R.C.A.F. Squadron Helping To Decimate
Born in London, Ontario, 17 August 1915;
NOTE: On a form dated 19 July 1945
Died in London Ontario, 17 November 1965.
AFRO 513/43 dated 26 March 1943 (reporting his DFC) &
Ottawa, November 26, 1942 - (CP) - Men of the R.C.A.F.,
flying with the R.A.F.’s famous Shark Squadron in the British offensive
which routed Rommel's Africa Corps, "accounted for" nine enemy
planes in two days, R.C.A.F. headquarters said today.
The squadron's total bag in that period at the start of the 8th Army's westward surge was thirteen enemy aircraft.
The activities of the Canadian airmen - one and perhaps two of them citizens of the United States - were cited as an instance of the leading part R.C.A.F. fliers are playing in the current African operations.
These are the R.C.A.F, men flying fighter-bombers with the Shark Squadron, oldest air force unit in point of service on the desert front, who accounted for the Nazi machines:
Flight Sergeant D. Rowan, Virden, Man., two Stukas destroyed.
Flight Sergeant Dick DeBourke, Boston, two Stukas destroyed, one probably destroyed.
Flight Sergeant, E.C.C. Smith, Windsor and Detroit, one Stuka confirmed, one probable.
Pilot Officer L.H. Curphey, Ottawa, one plane destroyed.
Flying Officer Joe Crichton, Chapleau, Ont., one plane destroyed.
The basis for the Air Force statement was a report from an R.C.A.F. public relations officer with the Canadians in the Middle East. The statement said Canadian airmen were "well to the fore" and "accounted for eight Stukas and one Messerschmitt 109.
While the statement did not list a Messerschmitt specifically in the bag of the Canadians named, an Air Force spokesman said possibly Curphey or Crichton got it.
The Shark Squadron gets its name from the jagged shark’s teeth painted on the noses of its aircraft, which became the "nemesis of the Germans both in the air and on the land."
"One of the great battles (of' the squadron) was on a day when they encountered a group of thirty Stukas with an escort of fifteen ME 109's," the R.C.A.F. officer said in his report.
"This was while they were returning to base after bombing an enemy airfield. Out numbered as they were they did not hesitate. They tore into the Germans with such speed that they forced the Nazi dive bombers to jettison their cargoes of bombs on their own trooplines.”
Mass formations of aircraft roared through the skies carrying tons of destruction in the early stages of the offensive, the report said, comparing the air traffic in some sectors to rush hour at the corner of King and Yonge Streets in Toronto.
It quoted Flight Lieutenant C.L. Shaper of Cornwall as saying; "There were so many bombers operating that we were dropping our loads in shifts. On our third trip we had to wait around until other bombers had completed their bombing before we could make a run at the target."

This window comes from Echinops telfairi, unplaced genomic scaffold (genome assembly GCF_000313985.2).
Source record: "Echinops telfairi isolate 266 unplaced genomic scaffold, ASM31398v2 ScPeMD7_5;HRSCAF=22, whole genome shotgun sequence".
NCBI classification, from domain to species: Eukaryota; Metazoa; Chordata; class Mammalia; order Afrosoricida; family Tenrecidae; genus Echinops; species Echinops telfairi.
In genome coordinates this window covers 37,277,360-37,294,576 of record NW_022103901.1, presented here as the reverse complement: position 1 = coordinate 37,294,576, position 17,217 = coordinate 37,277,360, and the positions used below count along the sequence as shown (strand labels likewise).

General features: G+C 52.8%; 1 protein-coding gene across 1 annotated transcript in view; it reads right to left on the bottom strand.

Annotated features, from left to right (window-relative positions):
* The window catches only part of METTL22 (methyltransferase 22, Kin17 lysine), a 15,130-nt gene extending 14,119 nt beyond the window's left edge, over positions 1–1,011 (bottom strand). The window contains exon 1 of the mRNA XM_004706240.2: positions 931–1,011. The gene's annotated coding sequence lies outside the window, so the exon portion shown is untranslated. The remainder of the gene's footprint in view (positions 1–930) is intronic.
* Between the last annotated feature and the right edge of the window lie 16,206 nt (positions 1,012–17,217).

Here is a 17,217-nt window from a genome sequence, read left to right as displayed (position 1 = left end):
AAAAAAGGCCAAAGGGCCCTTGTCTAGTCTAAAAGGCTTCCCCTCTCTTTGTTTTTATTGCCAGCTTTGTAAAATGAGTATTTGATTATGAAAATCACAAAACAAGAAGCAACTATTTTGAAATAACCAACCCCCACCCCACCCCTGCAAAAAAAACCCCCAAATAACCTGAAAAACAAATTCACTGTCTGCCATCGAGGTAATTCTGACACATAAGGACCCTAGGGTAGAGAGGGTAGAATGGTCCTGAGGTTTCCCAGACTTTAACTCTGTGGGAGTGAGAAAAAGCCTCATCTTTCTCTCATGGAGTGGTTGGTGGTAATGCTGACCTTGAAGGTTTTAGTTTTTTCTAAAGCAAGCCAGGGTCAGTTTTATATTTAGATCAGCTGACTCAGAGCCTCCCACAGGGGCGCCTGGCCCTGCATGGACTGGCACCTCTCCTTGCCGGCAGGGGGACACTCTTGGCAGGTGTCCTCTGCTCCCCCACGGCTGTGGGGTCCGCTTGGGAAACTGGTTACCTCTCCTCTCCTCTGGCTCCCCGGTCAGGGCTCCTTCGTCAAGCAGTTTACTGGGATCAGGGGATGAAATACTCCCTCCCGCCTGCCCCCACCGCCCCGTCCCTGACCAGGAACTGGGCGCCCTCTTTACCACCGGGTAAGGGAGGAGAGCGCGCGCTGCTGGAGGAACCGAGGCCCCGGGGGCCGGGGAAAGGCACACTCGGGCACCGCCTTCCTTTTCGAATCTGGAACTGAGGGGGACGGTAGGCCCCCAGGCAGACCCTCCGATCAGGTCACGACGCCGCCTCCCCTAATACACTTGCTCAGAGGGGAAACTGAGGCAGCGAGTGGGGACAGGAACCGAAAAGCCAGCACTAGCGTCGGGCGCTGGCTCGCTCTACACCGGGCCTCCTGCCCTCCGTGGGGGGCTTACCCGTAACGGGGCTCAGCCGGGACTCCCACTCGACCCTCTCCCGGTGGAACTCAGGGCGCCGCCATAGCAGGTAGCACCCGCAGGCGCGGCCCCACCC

Flight Lieutenant R.R. Smith of London, Ont., who was on his second tour of operations after a layoff, described conditions in some enemy sectors as a "shambles."
SMITH, F/L Robert Rutherford (40952) - Distinguished
Flying Cross - No.112 Sq.
Awarded as per London Gazette 23 February 1943.
Flight Lieutenant Smith is a courageous fighter. In October 1942, on his first sortie with the squadron, he shot down one of four Messerschmitts which were intercepted. Some days later, during a bomber sortie, he destroyed an Italian aircraft after evading an enemy fighter which had pursued him. In December 1942, Flight Lieutenant Smith destroyed two enemy aircraft on one sortie, bringing his total victories to eight. He has displayed great keenness and determination.
London, Ont., June 29, 1943 — (CP) — An estimated
20,000 persons — one in every four here — have moved to London
during the past three years, a shifting population being war's most visible
mark in this city. A further 14,000 left the city during the same period
for service with the armed forces.
At least half a dozen Londoners have gained the Distinguished Flying Cross for service against the enemy and scores of others have received efficiency medals and citations of one kind or another. Those awarded the D.F.C. were F/L Robert R. Smith, W/C D. A. R. Bradshaw, W/C Keith Louis Hodson, F/L John Ingamells, F/L R. D. Grassick and F/L Bradley Walker.
An additional half-dozen from the city have been awarded the Order of the British Empire.
29 May 1940
1 Oct 1942
9.5 / 1 / 2 or 7.5 / 1 / 2
|[a] Aces High says probable
[b] Not shown in Aces High
[c] Aces High says 10 Dec.
Robert R. (Bob) Smith, 50, of 324 Belfield Rd., an ace
Battle of Britain fighter pilot, credited with destroying eight enemy
aircraft and winner of the Distinguished Flying Cross, died yesterday
in Westminster Hospital.
A native of London, Mr. Smith was a member of a small group of Canadians who joined the RAF early in the Second World War.
He fought over Dunkirk and in the desperate defense of the British Isles which followed
He was taken prisoner later while serving in North Africa.
He retired two years ago from the federal department of agriculture
He is survived by his wife, the former Betty Thomas; a son, Robert Gavin; two daughters, Sharon Lianne and Barbara Joanne, all at home; and his mother, Mrs. Cathleen Smith, of London.
Funeral service will be held Saturday with the Rev. David G.L. Rees, Church of the Redeemer, officiating at the George Logan and Sons funeral home. Cremation at Woodland Crematorium with burial in Woodland cemetery.
--- Canadian Aces ---
Thanks to Rob from the 112sq site & Bob Smith for the photo
these pages I use info from the Air
force Association of Canada's web site
in Hugh Halliday's excellent Honors & Awards section,
newspaper articles via the Canadian Museum of Civilization Corporation (CMCC)
as well as other sources both published and private